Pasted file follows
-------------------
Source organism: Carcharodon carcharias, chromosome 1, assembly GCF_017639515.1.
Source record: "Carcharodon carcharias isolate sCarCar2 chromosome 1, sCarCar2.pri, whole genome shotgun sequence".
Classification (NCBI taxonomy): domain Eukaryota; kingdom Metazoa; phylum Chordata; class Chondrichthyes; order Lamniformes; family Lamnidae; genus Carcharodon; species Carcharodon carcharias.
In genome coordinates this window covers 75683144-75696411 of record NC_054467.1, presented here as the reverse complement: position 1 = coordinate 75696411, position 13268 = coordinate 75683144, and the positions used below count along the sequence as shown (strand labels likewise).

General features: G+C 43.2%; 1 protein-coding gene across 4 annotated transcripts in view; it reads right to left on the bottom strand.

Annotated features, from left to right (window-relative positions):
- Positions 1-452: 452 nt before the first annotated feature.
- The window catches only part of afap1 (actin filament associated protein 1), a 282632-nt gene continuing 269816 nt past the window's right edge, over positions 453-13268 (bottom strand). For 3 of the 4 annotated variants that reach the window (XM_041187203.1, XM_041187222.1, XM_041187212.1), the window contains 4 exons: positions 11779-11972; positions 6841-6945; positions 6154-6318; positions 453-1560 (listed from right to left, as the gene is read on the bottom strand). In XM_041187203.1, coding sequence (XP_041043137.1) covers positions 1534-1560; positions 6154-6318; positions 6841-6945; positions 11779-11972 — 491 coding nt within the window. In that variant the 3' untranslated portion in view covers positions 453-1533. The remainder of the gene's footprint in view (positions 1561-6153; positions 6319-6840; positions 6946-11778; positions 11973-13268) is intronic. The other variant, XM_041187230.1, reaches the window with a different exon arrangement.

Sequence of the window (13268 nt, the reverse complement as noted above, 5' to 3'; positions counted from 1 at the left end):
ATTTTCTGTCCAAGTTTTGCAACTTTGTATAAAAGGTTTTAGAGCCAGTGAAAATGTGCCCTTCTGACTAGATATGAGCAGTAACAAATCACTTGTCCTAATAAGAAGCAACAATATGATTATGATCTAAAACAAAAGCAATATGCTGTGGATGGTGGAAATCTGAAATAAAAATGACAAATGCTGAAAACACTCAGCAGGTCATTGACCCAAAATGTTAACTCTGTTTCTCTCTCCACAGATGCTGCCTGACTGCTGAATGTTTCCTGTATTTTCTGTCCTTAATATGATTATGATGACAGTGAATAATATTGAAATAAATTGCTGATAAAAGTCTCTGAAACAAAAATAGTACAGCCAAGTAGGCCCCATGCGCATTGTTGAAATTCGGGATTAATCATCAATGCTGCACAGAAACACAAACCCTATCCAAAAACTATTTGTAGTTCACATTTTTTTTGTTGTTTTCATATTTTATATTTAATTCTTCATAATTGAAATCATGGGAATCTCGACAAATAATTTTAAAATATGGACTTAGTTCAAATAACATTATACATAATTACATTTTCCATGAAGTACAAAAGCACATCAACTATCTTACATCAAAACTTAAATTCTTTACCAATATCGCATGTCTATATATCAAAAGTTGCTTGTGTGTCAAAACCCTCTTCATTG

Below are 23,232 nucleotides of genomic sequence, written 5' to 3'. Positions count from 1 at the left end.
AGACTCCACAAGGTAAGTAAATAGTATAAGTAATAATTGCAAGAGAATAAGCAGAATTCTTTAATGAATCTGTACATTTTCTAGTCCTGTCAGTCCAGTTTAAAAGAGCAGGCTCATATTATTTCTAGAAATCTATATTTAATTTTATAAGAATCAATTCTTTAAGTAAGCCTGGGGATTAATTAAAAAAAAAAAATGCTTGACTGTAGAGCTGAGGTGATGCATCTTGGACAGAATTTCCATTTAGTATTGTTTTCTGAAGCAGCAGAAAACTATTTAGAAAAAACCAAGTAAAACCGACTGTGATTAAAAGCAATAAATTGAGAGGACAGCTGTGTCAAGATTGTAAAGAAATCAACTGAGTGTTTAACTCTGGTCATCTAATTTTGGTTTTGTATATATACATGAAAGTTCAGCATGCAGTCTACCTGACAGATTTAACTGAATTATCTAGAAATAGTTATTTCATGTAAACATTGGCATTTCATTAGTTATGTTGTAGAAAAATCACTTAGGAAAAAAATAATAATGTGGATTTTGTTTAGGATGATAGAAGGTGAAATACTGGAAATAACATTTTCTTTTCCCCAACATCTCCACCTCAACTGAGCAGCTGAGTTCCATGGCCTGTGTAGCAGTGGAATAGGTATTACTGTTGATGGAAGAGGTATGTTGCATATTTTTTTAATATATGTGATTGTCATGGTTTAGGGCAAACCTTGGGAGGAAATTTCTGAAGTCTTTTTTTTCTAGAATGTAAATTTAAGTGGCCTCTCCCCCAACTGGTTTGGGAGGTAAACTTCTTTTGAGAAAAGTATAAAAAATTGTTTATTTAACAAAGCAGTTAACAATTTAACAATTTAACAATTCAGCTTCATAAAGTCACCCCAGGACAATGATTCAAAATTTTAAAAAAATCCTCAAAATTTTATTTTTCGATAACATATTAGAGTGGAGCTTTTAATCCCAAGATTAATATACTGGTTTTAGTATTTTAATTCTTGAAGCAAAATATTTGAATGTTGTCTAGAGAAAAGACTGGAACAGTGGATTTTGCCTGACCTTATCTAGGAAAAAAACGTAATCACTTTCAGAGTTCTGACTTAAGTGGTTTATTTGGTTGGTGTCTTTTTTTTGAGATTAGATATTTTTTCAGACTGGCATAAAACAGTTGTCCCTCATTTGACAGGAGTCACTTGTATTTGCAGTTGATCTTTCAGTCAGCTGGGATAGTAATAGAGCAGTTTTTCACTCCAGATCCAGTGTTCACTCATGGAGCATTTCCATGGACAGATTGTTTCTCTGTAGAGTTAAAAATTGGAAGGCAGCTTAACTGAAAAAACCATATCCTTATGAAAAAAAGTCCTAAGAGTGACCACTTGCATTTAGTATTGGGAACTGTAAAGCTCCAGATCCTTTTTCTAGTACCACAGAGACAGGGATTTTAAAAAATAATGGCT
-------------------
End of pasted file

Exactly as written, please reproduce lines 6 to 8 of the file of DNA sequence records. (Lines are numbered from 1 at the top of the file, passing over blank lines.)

Annotated features, from left to right (window-relative positions):
- Positions 1-452: 452 nt before the first annotated feature.
- The window catches only part of afap1 (actin filament associated protein 1), a 282632-nt gene continuing 269816 nt past the window's right edge, over positions 453-13268 (bottom strand). For 3 of the 4 annotated variants that reach the window (XM_041187203.1, XM_041187222.1, XM_041187212.1), the window contains 4 exons: positions 11779-11972; positions 6841-6945; positions 6154-6318; positions 453-1560 (listed from right to left, as the gene is read on the bottom strand). In XM_041187203.1, coding sequence (XP_041043137.1) covers positions 1534-1560; positions 6154-6318; positions 6841-6945; positions 11779-11972 — 491 coding nt within the window. In that variant the 3' untranslated portion in view covers positions 453-1533. The remainder of the gene's footprint in view (positions 1561-6153; positions 6319-6840; positions 6946-11778; positions 11973-13268) is intronic. The other variant, XM_041187230.1, reaches the window with a different exon arrangement.